Woodrow Wilson’s ancestors subject of talk

Erick Montgomery will speak on President Woodrow Wilson’s paternal immigrant ancestors from Ulster at the Dec. 6 meeting of the Georgia Genealogical Society.

Montgomery’s talk will be based in part on his recent article, “Reconsidering the Immigration Story of President Woodrow Wilson’s Paternal Grandparents,” in the March 2014 issue of the National Genealogical Society Quarterly.

Montgomery is executive director of Historic Augusta, the organization that manages Wilson’s boyhood home in that city, and author of “Thomas Woodrow Wilson, Family Ties and Southern Perspectives” (2006). His talk will cover how the Wilson family really did not know the true story, how he used handwriting analysis to help unravel some leads, and his research trip to Northern Ireland.

The meeting will run from 10:30 a.m. to 3 p.m. at the Georgia Archives in Morrow and will include lunch and the society's annual awards presentations. Cost is $25 for members, $35 nonmembers; deadline for checks is a Nov. 25 postmark, or Dec. 1 via PayPal on the society's website, gagensociety.org. Mail checks to GGS, P.O. Box 550247, Atlanta, GA 30355-2747.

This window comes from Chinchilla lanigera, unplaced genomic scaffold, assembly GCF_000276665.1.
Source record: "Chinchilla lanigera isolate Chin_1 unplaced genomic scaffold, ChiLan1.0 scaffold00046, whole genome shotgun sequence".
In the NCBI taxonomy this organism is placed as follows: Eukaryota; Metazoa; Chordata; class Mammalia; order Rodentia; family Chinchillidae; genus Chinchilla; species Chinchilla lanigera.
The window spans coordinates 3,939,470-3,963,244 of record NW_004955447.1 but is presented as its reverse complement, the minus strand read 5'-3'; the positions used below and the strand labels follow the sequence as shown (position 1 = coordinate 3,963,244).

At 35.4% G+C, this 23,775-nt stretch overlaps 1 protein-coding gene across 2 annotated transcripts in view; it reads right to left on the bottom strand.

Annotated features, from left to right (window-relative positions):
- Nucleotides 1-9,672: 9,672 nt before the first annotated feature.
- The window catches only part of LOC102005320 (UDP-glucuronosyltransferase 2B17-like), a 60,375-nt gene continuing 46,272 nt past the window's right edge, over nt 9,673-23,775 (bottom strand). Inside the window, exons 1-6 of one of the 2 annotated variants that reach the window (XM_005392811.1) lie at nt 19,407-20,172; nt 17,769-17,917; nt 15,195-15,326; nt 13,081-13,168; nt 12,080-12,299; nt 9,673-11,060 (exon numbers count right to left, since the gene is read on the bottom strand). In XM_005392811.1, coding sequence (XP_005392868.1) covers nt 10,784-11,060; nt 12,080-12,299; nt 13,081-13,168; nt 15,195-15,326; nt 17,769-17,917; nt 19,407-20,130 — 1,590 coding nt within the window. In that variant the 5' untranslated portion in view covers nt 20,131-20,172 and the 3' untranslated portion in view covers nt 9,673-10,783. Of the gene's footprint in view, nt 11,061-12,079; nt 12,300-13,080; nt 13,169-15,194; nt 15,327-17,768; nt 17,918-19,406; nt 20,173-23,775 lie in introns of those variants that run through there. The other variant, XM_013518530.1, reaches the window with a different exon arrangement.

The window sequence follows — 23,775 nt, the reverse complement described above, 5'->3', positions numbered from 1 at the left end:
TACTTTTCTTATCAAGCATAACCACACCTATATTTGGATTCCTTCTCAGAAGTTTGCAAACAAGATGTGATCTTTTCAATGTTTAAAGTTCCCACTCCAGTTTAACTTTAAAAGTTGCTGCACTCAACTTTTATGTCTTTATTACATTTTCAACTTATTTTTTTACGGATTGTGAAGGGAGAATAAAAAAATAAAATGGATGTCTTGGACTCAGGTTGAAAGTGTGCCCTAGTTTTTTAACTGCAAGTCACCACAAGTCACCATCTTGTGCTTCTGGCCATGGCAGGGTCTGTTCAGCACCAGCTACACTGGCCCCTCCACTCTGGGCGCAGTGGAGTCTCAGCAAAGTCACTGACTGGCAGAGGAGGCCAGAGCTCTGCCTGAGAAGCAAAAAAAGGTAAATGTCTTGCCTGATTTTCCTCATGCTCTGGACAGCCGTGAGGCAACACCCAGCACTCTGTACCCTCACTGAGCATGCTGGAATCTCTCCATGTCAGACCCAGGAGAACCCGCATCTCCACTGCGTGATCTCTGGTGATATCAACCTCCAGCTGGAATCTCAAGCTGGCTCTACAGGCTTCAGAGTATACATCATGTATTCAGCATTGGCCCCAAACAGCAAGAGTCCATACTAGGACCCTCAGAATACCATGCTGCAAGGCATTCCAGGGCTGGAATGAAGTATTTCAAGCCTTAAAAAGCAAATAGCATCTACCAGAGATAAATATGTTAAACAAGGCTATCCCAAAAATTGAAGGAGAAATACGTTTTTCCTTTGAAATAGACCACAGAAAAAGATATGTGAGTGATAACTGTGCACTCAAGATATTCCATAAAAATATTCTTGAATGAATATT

Agnes Scott history

Agnes Scott College’s 125 years of educating women in Decatur will be the Lunch and Learn topic at noon Nov. 18 at the DeKalb History Center in downtown Decatur.

The speaker will be Marianne Bradley, archives manager at the college. She will cover the history of Agnes Scott from its founding as an elementary school before eventually becoming a college.

The event is free; bring your own lunch. For further information, call the DeKalb History Center at 404-373-1088, Ext. 20, or check under Events and Programs at dekalbhistory.org.

Bible records online

Family Bibles, if you can find them, can be one of the best “wild cards” in genealogy, something that you cannot predict exists.

One website covering them is biblerecords.com. The Georgia Archives also has a large collection of Bible records collected and transcribed by the Daughters of the American Revolution, starting in the 1930s. Those records are worth checking, either at the Archives or at the national headquarters library in Washington, where Bible records from every state are recorded.

Remember, if you are transcribing a family Bible, always include the publisher and date of publication, to help verify its origins.

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